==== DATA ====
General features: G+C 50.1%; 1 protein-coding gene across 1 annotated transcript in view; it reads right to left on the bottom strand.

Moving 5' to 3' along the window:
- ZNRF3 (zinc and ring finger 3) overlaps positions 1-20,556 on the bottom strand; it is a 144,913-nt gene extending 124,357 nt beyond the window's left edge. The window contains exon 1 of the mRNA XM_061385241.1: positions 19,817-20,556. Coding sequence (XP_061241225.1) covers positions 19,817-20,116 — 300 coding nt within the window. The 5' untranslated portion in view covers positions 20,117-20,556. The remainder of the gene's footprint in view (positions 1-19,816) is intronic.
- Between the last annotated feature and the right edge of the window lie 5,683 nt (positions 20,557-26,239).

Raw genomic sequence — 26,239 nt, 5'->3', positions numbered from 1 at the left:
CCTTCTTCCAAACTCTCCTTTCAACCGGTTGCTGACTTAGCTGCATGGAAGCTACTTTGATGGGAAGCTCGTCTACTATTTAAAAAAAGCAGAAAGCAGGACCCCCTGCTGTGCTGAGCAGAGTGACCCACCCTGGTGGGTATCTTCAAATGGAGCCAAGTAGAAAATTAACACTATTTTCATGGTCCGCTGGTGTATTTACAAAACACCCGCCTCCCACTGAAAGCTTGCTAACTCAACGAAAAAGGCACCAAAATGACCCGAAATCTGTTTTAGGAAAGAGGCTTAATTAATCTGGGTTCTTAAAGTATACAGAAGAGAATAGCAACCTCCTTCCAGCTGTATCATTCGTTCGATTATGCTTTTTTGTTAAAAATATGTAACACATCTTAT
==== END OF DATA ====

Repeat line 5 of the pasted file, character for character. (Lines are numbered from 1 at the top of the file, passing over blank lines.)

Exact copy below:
Raw genomic sequence — 26,239 nt, 5'->3', positions numbered from 1 at the left: